UN report: injuries major cause of child death
Accidental injury is a leading cause of death among children in underdeveloped countries, killing some 2,000 children every day, according to a UN report released Wednesday.
But the report says efforts to reduce injuries among children are underfunded and have been too often ignored, reported dpa.
The report, released by the World Health Organization and the UN Children's Fund (UNICEF) at a press conference in Hanoi, uses Vietnam as an example of how efforts to prevent injuries in children can be unexpectedly complex.
Drowning, for example, is the leading cause of accidental death among children under 18. In Vietnam, government statistics show an average of 10 children under 15 drown every day. Most people in Vietnam never learn to swim, and children regularly perish during flood season, or when boats overturn.
But Australian studies show national programs to train young children to swim can actually increase morbidity rates, as parents become less wary of allowing children near water. The report recommends flotation devices or avoiding water for children under 5.
Traffic accidents are the second leading cause of death in children 5 and over. But a 2007 Vietnamese law that made it mandatory to wear helmets on motorbikes, which achieved 90 per cent compliance among adults, was altered to exempt children due to popular complaints.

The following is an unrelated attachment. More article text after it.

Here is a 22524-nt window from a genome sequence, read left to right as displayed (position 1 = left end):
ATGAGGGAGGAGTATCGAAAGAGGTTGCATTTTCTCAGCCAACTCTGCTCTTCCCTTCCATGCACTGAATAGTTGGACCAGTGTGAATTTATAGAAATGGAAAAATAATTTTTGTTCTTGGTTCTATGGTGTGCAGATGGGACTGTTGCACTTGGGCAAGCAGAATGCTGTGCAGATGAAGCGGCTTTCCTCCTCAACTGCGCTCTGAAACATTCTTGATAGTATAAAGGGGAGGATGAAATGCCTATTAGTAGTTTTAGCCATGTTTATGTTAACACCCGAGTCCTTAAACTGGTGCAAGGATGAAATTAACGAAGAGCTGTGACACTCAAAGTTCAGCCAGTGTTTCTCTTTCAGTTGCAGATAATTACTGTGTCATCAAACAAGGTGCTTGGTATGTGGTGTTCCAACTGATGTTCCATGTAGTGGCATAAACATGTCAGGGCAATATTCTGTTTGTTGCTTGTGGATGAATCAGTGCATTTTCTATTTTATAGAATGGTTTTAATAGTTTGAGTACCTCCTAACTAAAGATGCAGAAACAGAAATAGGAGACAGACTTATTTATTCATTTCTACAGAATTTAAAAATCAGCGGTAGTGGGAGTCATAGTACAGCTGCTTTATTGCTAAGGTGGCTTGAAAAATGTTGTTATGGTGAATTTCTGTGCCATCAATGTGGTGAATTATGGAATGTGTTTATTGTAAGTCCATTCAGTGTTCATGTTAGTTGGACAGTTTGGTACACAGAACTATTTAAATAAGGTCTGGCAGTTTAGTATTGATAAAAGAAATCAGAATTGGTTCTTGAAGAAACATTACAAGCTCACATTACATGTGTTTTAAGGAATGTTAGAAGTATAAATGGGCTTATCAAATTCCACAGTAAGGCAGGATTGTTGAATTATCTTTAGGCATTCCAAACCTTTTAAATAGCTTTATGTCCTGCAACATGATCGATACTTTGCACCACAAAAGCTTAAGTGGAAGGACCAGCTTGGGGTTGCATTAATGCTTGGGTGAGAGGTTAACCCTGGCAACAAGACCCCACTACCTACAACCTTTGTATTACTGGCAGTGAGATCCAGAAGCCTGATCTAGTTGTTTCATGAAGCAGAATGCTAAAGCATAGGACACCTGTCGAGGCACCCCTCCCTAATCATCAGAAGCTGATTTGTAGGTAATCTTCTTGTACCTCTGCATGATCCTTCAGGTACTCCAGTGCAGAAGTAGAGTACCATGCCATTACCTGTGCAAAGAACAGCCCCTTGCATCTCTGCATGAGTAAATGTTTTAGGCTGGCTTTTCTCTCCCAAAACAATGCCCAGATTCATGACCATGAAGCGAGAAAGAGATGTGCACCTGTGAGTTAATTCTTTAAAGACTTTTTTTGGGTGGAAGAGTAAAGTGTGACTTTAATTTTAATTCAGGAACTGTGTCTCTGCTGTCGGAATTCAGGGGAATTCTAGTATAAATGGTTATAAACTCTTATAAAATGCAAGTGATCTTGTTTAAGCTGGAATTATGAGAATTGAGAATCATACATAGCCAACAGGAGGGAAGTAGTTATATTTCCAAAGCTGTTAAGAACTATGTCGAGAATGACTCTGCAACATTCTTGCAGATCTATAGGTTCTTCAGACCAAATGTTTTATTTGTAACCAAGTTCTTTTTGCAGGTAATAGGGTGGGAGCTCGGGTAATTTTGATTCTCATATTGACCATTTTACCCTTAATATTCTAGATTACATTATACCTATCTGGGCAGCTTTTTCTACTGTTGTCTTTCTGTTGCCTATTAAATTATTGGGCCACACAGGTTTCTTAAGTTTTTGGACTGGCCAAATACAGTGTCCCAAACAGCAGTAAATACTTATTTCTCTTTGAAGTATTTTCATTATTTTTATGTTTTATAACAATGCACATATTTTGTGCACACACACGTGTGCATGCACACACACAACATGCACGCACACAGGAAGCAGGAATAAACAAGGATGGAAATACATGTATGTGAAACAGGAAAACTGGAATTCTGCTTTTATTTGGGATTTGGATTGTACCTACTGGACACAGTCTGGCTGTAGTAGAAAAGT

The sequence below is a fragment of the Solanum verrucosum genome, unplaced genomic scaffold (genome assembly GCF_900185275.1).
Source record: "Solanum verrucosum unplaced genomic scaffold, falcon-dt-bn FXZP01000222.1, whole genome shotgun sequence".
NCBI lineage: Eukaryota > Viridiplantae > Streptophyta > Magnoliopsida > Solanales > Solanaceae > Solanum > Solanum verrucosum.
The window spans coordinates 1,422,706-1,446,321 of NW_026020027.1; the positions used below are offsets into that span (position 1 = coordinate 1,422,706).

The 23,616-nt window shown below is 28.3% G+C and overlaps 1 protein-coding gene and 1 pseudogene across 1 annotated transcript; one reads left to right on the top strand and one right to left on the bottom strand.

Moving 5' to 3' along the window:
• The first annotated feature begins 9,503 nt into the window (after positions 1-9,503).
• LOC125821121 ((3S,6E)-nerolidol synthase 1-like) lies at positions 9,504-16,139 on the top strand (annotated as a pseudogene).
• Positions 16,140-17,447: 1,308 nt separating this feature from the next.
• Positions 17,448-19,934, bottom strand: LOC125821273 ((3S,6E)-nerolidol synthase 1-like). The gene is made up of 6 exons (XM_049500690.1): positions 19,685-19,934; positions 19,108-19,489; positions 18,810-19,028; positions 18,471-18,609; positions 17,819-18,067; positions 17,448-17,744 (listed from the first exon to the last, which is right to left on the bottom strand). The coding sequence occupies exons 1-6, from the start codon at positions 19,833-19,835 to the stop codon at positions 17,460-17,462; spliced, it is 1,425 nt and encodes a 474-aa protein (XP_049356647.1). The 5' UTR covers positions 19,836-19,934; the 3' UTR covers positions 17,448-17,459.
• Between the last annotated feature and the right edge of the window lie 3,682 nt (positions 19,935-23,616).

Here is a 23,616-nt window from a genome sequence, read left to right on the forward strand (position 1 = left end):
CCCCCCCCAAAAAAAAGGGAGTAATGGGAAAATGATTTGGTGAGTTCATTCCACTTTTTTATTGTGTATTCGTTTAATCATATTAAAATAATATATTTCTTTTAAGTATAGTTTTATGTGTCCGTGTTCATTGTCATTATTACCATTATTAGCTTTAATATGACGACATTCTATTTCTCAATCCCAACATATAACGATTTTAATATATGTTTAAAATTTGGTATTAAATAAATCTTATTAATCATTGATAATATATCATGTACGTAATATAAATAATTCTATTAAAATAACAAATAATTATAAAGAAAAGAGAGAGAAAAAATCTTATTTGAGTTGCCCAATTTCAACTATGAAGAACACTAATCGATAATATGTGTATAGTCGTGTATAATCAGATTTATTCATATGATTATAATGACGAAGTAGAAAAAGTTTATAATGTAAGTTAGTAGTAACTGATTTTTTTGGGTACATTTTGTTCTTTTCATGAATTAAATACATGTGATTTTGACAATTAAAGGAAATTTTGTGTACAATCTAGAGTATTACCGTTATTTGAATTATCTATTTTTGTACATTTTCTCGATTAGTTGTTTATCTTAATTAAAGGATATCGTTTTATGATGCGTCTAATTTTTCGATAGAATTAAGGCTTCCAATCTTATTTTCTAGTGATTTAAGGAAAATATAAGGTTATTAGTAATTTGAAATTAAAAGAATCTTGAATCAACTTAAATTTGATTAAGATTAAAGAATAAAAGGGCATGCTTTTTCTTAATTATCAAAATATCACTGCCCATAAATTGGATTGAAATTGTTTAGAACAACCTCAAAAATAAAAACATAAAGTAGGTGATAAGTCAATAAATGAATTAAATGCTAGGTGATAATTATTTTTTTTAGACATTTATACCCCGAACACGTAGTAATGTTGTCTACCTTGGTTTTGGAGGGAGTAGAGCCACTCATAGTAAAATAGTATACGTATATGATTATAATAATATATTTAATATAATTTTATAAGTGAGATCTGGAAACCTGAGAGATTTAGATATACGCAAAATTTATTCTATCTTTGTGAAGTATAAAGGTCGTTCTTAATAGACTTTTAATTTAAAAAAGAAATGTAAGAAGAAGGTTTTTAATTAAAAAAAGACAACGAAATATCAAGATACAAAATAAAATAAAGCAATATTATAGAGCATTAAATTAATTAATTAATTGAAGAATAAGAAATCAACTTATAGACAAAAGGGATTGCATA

The report says Vietnamese parents and some doctors spread false rumors that wearing helmets could injure children's necks. In fact, wearing a helmet reduces the risk and severity of injuries by 72 per cent.
The report also cites burns, falls, and poisoning as major risk factors for children. It recommends countries adopt national programs to alter roads, playgrounds and infrastructure, and develop new rules and educational programs to prevent child injuries.
Injury and violence were responsible for 900,000 children's deaths each year, 90 per cent of which were accidental, the report said.
The leading cause of death resulting from an injury was road traffic accidents, followed by drowning and fires or burns.
War made up only 2.3 per cent of child-injury deaths.
The first UN report on the subject said millions of children suffered lifelong disabilities due to injuries, and that the poor were at an increased risk.
Africa had the highest death toll from unintentional injuries, at a rate 10 times higher than in Europe.
"Improvements can be made in all countries," said Etienne Krug from the WHO's injury prevention unit, adding that many tragedies were preventable.